So, naturally, the World Wildlife Fund has come up with “Earth Hour”, an event in which at 8:30PM, Saturday night, in everyone’s respective time zone, people will be asked to turn off their lights and, presumably, the use of all electricity to increase awareness of “energy conservation.”
Two questions: What does this have to do with wildlife? And why should anyone bother? What need is there to “conserve energy?” One either uses it or does not. You can’t “conserve” it. You can use more or less of it, but you cannot save it up for later. Electricity is always “now.”
Is the Earth running out of coal? Hardly, the Chinese can’t build coal-fired plants fast enough to generate the electricity to grow their economy. In India, they’re launched on a huge program to build nuclear plants for the same reason. A nation without adequate electricity is strictly Third World.
Nor is the Earth running out of oil. The rumor is that there are vast amounts in the Arctic and both the U.S. and Russia are making nasty noises at one another to ensure that neither one or the other gains control of it. Brazil just struck oil way offshore of its beautiful beaches and you don’t hear them complaining about it.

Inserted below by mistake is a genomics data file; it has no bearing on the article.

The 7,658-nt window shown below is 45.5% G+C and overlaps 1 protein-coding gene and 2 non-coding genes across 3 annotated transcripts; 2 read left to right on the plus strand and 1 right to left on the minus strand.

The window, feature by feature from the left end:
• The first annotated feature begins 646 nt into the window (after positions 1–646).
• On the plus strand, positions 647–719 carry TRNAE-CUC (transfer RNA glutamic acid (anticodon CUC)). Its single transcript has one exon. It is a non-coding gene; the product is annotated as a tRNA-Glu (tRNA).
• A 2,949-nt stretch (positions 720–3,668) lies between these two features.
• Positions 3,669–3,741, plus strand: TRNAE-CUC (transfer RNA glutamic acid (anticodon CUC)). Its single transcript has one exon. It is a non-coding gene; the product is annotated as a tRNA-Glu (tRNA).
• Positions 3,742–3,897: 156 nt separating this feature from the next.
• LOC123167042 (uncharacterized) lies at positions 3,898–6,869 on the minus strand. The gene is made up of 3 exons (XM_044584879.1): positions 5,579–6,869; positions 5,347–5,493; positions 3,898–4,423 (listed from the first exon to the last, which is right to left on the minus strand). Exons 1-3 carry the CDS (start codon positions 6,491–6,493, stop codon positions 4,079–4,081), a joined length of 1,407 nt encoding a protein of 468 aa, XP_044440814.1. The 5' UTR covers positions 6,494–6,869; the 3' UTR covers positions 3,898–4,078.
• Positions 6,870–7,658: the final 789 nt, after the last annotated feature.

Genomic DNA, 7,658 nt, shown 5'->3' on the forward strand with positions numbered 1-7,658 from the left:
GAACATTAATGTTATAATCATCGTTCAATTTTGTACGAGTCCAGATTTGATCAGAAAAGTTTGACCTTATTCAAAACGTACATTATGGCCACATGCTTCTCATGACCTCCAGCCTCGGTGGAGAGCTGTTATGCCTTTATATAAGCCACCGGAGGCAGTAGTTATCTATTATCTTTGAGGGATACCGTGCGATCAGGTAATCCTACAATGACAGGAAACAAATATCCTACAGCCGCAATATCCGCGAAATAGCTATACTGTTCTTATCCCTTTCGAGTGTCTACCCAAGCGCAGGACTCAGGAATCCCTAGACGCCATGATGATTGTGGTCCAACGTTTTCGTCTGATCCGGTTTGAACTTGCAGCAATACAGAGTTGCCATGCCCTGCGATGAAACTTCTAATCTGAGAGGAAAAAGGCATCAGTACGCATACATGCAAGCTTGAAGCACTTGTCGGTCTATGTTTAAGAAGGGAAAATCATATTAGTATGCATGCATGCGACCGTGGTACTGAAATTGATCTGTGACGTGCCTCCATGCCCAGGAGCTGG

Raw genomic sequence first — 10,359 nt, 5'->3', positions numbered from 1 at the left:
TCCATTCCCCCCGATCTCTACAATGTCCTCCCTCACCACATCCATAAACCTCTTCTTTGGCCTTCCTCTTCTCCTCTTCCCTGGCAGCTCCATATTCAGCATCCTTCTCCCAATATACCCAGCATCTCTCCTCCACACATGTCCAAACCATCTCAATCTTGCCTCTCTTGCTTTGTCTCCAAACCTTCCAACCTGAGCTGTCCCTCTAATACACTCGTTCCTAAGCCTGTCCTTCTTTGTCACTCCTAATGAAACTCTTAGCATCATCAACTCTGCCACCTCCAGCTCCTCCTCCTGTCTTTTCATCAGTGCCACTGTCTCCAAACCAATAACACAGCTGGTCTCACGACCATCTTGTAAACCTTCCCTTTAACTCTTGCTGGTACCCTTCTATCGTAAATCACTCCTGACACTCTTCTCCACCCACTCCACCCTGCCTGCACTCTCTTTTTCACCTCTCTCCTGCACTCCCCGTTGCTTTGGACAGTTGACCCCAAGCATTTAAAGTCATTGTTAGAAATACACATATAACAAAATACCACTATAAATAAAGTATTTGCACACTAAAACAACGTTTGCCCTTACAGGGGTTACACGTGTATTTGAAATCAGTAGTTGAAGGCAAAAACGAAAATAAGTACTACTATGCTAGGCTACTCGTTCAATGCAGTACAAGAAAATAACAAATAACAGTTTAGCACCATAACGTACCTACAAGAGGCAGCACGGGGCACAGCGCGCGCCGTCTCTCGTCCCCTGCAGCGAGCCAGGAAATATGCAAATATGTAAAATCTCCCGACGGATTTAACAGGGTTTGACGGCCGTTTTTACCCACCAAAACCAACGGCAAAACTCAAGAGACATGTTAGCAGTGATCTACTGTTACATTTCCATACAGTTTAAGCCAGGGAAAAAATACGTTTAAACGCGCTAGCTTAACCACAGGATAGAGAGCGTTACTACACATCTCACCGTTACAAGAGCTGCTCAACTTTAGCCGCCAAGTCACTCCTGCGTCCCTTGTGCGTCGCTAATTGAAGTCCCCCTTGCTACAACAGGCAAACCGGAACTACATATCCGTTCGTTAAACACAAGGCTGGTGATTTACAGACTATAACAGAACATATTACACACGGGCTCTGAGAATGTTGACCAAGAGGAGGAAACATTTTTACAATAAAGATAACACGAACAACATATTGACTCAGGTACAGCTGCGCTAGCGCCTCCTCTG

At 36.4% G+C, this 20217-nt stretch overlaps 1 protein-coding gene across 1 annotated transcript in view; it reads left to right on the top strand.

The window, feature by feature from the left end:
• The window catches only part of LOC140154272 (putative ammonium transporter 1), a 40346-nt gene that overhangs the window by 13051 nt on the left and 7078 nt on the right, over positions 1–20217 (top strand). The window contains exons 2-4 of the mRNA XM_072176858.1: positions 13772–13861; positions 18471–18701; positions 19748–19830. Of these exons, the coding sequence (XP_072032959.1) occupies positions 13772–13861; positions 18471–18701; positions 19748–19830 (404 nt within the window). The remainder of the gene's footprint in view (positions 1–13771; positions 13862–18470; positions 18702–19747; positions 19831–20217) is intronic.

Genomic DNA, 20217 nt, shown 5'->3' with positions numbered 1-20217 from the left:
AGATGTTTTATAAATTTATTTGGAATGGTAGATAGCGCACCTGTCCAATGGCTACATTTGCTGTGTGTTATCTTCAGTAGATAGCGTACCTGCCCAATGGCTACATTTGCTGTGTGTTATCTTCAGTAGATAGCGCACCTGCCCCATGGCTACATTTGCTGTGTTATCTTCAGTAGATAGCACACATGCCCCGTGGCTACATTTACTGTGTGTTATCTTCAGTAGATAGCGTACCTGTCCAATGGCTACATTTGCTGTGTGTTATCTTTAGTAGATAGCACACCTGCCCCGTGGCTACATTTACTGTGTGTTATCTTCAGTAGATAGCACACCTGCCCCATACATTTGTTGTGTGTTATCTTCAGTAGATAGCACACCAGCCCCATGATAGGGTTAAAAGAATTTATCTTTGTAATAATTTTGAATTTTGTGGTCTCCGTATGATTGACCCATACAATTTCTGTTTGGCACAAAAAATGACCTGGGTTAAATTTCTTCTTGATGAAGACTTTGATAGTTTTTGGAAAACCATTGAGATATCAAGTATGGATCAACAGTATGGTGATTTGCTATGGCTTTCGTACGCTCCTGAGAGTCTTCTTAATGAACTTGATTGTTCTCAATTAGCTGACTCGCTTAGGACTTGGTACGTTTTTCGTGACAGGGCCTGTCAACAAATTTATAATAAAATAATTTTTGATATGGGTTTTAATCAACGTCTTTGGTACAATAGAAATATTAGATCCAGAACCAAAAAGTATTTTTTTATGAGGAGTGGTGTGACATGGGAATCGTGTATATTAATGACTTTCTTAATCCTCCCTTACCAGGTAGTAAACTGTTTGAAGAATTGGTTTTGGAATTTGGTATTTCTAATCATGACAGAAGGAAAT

The U.S., of course, has vast untapped reserves of oil offshore and an estimated 3 to 4.3 BILLION barrels of it in the Bakken Formation under North Dakota and Montana. There’s oil under Utah as well. We’re not running out of oil in the United States. We just can’t drill for it thanks to Congress and the White House.
We can’t build coal-fired plants either because the Greens keep telling us that coal is “dirty.” The electricity it provides—just over half of all that’s used nationwide—isn’t dirty. Soon, though, they’re won’t be enough of it because our Green President thinks that solar and wind can provide it. It can’t and it won’t. Ever.
There’s just one way to “conserve” energy. Don’t use it. Don’t turn on the light. Don’t turn on the computer. Don’t turn on the television. Unplug your refrigerator, your heating and cooling system. Don’t wash and dry your clothes in a machine. Don’t use it.
Otherwise, the next moron that talks about conserving energy should be stuffed in a barrel and allowed to float over the Niagara Falls which, during Earth Hour, will not be lighted.
We will all be treated to the idiotic sight of a darkened Empire State Building and other similar structures around the world such as the Eiffel Tower, the Golden Gate Bridge, Las Vegas strip, the Gateway Arch in St. Louis, the London Eye Ferris wheel, and the Pyramids of Egypt.